Art Beat // Nature documentaries

Two artists, two views of the natural world

WHITTIER — Just as a terrarium might recreate a whole ecosystem in miniature, the paintings of Margaret Wall-Romana describe a full circuit of the lifecycle, from birth to death and back again.

Lush tangles of vegetation sprout against fantasy landscapes or float in abstract space, emerging from the rich decay implied by paint the color of a wilted lettuce leaf. At the same time, Wall-Romana’s brush strokes trace a parallel path, cycling through both abstraction and vivid naturalism in her gorgeous, absorbing still lifes now showing in the Minnesota Artists Exhibition Program (MAEP) galleries at the Minneapolis Institute of Arts.

Wall-Romana’s paintings might remind viewers of another artist who has shown in the MAEP gallery, Michael Karaken, another technically accomplished painter whose large canvases mingle representation and abstraction. But Karaken prowls the junkyard, paintings massive piles of trash and recycling, while Wall-Romana describes an imaginary space filled with verdant life — milkweed, white daffodils and sunflowers —alongside symbols of death — a skull, a lifeless sparrow and bleached driftwood.

Next door, in the other half of the MAEP galleries, the photographer Peter Happel Christian takes a more scientific approach to his observations of nature. Through a conceptual piece consisting of photographs displayed alongside several objects and a cluster of potted plants, Happel Christian both surveys his surroundings and contemplates the surveyor’s work: dividing the wild world into neat little plots of land.

Happel Christian calls into question the accuracy of his favorite tool, the camera. Photographs of a hedgerow, a stack of lumber, an overgrown backyard and other scenes from a bland, urban environment are all shot through with a black hole, a void of information at their very center.

Happel Christian also makes reference to Thomas Hutchins, the geographer who in the late 1700s first surveyed much of the Northwest Territory, including portions of Minnesota. Hutchins set off on his expedition from a site near East Liverpool, Ohio.

When Happel Christian arrived at that location, camera in hand, he found only an industrial materials storage site and not even a historic marker. In plotting virgin territory, Hutchins paved the way for its development.

What the surveyor plots can be saved, too, Happel Christian suggests. He displays eyeglasses supposedly containing lenses matching the prescription of a pair worn by President Woodrow Wilson — a leader with the foresight to sign the Organic Act, which created the National Park Service.

Go see it
“Painting Before and After Words” and “Ground Truth” both run through April 3 at the Minneapolis Institute of Arts, 2400 3rd Ave S. 870-3000.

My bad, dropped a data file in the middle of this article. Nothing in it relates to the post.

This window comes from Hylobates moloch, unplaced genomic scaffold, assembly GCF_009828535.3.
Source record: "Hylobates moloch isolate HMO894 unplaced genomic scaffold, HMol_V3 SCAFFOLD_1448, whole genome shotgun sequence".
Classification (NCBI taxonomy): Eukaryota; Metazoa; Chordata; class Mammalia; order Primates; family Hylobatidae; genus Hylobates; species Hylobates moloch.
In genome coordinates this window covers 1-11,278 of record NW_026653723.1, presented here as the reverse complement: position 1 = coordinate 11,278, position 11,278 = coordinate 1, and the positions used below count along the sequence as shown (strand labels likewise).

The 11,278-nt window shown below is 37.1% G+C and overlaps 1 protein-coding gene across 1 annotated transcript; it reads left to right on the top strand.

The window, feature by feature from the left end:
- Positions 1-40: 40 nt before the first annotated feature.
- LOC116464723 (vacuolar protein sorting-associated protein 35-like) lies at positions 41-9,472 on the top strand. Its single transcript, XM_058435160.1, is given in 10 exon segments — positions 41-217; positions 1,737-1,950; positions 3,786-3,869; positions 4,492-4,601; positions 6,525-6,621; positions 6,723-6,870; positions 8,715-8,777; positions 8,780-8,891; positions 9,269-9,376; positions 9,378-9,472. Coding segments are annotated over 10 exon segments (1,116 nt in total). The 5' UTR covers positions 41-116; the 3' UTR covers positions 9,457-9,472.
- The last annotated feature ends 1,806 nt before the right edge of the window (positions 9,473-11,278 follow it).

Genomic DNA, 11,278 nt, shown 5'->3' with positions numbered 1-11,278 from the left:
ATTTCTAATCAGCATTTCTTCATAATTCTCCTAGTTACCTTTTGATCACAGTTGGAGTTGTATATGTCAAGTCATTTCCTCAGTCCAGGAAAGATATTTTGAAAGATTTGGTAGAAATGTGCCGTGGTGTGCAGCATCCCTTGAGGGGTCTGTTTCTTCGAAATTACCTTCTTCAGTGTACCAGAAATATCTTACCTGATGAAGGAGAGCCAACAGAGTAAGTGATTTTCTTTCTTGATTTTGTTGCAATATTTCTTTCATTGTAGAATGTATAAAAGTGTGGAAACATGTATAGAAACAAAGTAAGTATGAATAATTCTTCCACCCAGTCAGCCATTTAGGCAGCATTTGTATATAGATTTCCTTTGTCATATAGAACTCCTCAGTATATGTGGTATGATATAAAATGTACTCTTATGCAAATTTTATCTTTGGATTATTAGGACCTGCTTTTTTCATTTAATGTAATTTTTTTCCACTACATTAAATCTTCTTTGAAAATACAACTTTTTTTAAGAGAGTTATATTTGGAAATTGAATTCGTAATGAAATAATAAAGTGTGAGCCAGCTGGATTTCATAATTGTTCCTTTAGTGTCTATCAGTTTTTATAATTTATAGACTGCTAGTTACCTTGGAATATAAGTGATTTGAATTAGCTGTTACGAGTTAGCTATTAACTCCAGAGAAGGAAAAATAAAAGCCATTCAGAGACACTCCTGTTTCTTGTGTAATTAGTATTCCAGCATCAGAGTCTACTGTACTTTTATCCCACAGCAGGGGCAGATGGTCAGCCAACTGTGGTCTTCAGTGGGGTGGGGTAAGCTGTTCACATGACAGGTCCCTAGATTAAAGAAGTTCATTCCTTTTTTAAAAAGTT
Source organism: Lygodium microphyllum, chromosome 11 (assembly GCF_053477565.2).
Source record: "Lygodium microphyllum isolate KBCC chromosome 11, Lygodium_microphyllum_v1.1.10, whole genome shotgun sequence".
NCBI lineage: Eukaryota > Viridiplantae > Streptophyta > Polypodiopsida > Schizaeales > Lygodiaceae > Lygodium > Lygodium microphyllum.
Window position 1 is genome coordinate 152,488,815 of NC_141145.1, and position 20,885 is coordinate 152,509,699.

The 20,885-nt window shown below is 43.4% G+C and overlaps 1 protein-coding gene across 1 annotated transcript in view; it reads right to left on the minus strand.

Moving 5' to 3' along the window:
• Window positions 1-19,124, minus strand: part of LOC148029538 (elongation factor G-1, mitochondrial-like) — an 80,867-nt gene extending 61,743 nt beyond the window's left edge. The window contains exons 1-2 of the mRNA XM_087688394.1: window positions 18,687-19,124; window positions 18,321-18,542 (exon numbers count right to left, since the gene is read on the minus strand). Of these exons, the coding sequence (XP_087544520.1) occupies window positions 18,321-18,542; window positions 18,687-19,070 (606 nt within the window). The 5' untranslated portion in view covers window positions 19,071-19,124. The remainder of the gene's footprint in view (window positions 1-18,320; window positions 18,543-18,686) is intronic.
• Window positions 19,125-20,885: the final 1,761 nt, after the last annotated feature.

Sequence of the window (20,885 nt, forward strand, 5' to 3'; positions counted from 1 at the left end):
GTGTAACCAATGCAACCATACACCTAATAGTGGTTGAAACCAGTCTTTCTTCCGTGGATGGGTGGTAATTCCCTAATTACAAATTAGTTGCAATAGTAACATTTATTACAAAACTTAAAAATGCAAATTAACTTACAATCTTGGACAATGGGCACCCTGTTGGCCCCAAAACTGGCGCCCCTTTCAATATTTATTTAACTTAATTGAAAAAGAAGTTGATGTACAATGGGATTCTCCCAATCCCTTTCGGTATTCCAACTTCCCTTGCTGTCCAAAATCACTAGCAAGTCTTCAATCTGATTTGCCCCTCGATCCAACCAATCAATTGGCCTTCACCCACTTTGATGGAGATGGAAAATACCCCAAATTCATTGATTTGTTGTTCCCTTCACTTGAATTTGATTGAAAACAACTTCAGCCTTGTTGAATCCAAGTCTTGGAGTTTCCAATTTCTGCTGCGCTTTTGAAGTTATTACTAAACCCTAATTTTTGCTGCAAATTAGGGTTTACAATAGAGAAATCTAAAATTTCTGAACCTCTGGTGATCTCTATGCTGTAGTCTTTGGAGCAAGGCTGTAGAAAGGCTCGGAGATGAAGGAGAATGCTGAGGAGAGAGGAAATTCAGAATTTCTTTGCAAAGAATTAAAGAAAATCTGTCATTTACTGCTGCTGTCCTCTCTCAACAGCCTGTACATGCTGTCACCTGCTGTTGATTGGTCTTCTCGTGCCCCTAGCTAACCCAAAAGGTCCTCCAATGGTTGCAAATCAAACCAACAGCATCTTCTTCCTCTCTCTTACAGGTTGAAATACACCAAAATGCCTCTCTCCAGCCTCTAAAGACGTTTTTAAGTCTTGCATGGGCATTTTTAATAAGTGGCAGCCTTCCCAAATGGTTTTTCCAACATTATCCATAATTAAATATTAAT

A taste of Tamarind

THE WEDGE — Traveling from one bastion of American printmaking to another, a group of engaging lithographs from the Tamarind Institute of Albuquerque, New Mexico, arrived at Highpoint Center for Printmaking in February.

Tamarind Director Marjorie Devon chose these prints by more than a dozen artists for their “personal perspectives,” a category broad enough to include both self-portraits and allegories for the human experience.

In that context, Mark Licari’s squiggly lines read as neuroses on paper. Stray marks tangle together like dust bunnies in his image of a fraying, flaming vacuum cleaner and another of a moth-eaten suit.

The pop artist Jim Dine offers both a charcoal-like self-portrait, his bald head haloed in black, and a series of his Pinocchio prints. A regular subject of Dine’s, here Carlo Collodi’s fairytale puppet seems to stand at attention and march just like a real boy pretending to be an army officer.

The chimerical creatures in Tiawanese-American artist Fay Ku’s floating world — part bird, part fish, part woman — are executed with the clean, economical line of a Japanese Ukiyo-e print. There are visual references to Latin-American folk art in Cuban-born Jose Bedia’s off-kilter desert landscape with a spindly human figure as prickly as a cactus.

Tamarind’s story, as recounted in a 1997 issue of the Czech graphic arts quarterly Grapheion, is in large part the story of modern American lithography. Founded by artist June Wayne in Los Angeles in 1960 as the Tamarind Lithography Workshop, it helped to resuscitate the craft while at the same time setting standards for the artistic, technical and business practices of lithography print shops.

The workshop relocated to Albuquerque in 1970 with the help of a Ford Foundation grant, and was renamed Tamarind Institute, now a division of the University of New Mexico College of Fine Arts. It continues to train master printers and collaborate with artists, as well as research and publish on lithography techniques.

Go see it
“Sincerely Yours: Personal Perspectives from Tamarind,” runs through April 9 at Highpoint Center for Printmaking, 912 W. Lake St. 871-1326.